This post describes the key differences between the decentralized and centralized exchanges (DEXs and CEXs) briefly and in little detail.

A few examples of CEXs are Binance, FTX, Coinbase, and Kraken. A few examples of DEXs are Uniswap, dYdX, and PancakeSwap. For the full lists, see DEXs, CEXs.

DEXs versus CEXs:

• Faster to operate as there is no need to register and no need to replenish the deposit beforehand.

• As a rule, total fees are lower, since you don’t need to replenish the deposit and then withdraw funds from it to put them in the wallet.

• Since there is no intermediary organization, there is no one controlling you.

• Since there are no KYC/AML procedures to identify the user, there is no way to check the legality of the funds’ origin.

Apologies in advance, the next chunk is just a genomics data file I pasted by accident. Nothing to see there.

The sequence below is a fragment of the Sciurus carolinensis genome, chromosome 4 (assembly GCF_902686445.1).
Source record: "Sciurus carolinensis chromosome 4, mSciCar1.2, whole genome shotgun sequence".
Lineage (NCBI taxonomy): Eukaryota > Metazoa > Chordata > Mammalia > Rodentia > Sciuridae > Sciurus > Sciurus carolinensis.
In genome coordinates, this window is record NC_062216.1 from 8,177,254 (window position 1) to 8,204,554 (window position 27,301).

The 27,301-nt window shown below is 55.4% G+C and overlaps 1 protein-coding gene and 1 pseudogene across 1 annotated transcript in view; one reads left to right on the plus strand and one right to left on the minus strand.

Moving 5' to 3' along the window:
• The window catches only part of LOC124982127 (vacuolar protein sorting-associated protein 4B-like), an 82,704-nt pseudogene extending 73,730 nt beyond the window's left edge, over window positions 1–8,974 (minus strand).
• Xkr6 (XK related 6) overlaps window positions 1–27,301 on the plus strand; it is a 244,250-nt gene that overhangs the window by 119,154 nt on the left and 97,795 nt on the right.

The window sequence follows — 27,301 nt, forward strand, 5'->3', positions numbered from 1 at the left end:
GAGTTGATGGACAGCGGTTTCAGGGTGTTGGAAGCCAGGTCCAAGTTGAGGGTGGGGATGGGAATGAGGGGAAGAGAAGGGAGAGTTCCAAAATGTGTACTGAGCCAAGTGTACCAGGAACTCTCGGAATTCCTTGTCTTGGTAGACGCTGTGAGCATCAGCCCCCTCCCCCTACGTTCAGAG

• As a rule, there is no regulation by the state.

• The non-custodial principle means that you don’t have to keep your funds in the exchange wallet. Your assets stay in your wallet until the transaction occurs.

Does it look like DEXs have only advantages? This isn’t quite so. The lack of KYC/ALM regulations means that the fiat currencies (USD, EUR, etc.) cannot be traded on such exchanges. It also means that only crypto-to-crypto exchanges are possible. In addition, these peculiarities of DEXs often lead to the inability of institutional investors (companies, foundations, etc.) to work on such exchanges.

We won’t go into detail about what makes CEXs different in these respects; their characteristics are simply opposite to those of DEXs.